Gottlieb's tenure began with Sen. Elizabeth Warren (D–Mass.) implying he was a shill for big pharma and asking him during his spring 2017 confirmation hearing if he thought the FDA "puts too high a priority on championing safety and unborn babies." Two years later, his track record resembles that of his Democratic predecessors. As a regulator, he has employed both incentives and punishments, particularly with branded drug companies seeking to shut out generic competitors, opioid makers, nutritional supplement companies, and nicotine product manufacturers. When and wherever public health conflicted with personal freedom, Gottlieb advocated for the former.
If you've read Reason's profile of him, you already know Gottlieb was never a free market radical, but a good-government reformer and bureaucratic streamliner who's long believed that government has a role to play in both medical innovation as well as policing a massive universe of everyday products.
In April 2017, Gottlieb was confirmed 57 to 42, making him the first FDA commissioner in at least 20 years to be confirmed on a party line vote. But after taking it on the chin from Senate Democrats, Gottlieb's most vocal critics since taking over at FDA have been libertarians and conservatives. When I watched him speak to a group of people at a December 2017 event hosted by the right-leaning Manhattan Institute, with which Gottlieb has been affiliated since the early 2000s, the toughest questions came from people who'd once considered him one of their own. This particular exchange is seared in my memory:
When the floor opens for questions, one is about his plan to require cigarette manufacturers to lower the nicotine in their products to a "minimally or non-addictive level."
"You want to take the nicotine out of cigarettes," the audience member says, incredulous. "Do you also want to take the alcohol out of booze?"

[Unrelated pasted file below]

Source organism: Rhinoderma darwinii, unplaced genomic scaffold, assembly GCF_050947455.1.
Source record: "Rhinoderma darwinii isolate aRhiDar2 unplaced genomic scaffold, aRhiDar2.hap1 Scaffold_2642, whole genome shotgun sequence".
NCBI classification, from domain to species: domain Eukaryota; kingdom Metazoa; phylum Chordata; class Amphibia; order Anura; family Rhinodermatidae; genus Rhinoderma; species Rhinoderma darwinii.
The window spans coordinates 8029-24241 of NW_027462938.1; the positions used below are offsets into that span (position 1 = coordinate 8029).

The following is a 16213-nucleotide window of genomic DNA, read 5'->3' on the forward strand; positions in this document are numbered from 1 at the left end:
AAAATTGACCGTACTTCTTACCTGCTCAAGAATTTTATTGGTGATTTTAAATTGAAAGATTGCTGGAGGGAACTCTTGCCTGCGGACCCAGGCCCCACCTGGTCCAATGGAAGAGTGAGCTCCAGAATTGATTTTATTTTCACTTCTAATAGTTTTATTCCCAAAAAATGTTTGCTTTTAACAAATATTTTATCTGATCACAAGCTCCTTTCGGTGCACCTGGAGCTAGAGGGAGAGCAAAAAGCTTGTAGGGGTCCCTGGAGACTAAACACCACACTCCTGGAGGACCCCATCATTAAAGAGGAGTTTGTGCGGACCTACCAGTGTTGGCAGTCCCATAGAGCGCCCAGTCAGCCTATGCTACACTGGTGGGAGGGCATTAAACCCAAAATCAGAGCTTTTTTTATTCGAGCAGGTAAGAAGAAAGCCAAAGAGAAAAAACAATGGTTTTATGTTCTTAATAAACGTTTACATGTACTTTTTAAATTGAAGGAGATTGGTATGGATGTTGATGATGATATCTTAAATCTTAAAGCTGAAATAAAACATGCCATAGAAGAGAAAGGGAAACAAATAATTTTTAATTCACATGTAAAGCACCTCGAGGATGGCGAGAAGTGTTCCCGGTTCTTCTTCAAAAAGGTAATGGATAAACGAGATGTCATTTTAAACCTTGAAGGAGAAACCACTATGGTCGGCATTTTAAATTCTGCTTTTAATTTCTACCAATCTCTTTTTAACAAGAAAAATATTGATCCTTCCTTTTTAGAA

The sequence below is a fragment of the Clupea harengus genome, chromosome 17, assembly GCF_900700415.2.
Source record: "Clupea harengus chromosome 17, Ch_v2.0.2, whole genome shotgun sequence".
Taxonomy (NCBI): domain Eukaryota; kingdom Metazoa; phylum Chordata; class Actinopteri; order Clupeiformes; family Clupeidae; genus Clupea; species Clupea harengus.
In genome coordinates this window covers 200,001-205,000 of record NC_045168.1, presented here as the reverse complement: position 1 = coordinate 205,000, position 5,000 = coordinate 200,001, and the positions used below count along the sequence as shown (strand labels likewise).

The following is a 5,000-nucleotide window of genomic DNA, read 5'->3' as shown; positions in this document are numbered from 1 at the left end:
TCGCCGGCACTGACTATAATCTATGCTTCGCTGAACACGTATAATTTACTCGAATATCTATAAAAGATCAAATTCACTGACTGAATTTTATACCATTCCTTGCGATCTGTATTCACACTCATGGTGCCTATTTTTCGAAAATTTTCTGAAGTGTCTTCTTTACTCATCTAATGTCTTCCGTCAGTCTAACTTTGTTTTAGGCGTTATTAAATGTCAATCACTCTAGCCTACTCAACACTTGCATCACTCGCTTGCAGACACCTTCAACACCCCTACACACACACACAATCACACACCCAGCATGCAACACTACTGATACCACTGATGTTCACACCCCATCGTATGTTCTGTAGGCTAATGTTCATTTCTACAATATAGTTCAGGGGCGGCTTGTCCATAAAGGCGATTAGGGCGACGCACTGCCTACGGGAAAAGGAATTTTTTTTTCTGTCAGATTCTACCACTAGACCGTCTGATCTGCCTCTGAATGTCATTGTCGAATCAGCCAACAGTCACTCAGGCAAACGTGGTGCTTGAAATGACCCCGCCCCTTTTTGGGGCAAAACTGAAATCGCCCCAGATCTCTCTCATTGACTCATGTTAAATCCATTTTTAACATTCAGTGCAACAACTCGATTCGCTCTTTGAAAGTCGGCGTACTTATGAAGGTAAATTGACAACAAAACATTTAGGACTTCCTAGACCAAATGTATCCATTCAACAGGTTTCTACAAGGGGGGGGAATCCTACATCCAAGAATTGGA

"The FDA does not regulate alcohol products," Gottlieb responds.
"Well, thank God for that," the questioner says, before plopping into his seat.
Gottlieb aggressively sought to restrict access to nicotine products, in particularly vaping devices. He also renewed the federal government's attempts to ban the herbal supplement kratom and pushed drugmakers to repackage the over-the-counter antidiarrheal drug loperamide, based on reports that opioid users took large doses of the drug in hopes of staving off the horrors of withdrawal. Again, the man never fashioned himself a libertarian.
Occasionally, however, he did things libertarians liked. In an era of ever more opaque government, Gottlieb was a chatterbox who personally explained many of the agency's decisions both on Twitter and in blog posts on the FDA website. He called for more access to medication-assisted therapy (MAT) for people addicted to opioids, and he was a frequent critic of drug patent holders who engaged in anticompetitive practices. That the Department of Health and Human Services continues to over-regulate MAT drugs and drug companies continue to sabotage their competitors speaks more to the limited powers of any one bureaucrat than it does to Gottlieb's commitment to changing those policies.
The Washington Post and Axios report that he's leaving due to the strain of commuting from Connecticut, where his wife and children reside. While his announcement apparently came as a surprise to some of his colleagues and officials in the Trump White House, I'm not sure it would shock those who have worked with him in the past.
"He knows that you basically have two years to accomplish anything," AEI's Joseph Antos told me back in 2017. The two were colleagues during one of Gottlieb's stints at the American Enterprise Institute. "Maybe in Scott's case it will be longer than that, but whatever the length of time is, it's very brief. You do all you can and then it's somebody else's turn."
Hopefully the next person up has Gottlieb's integrity, and not Trump's.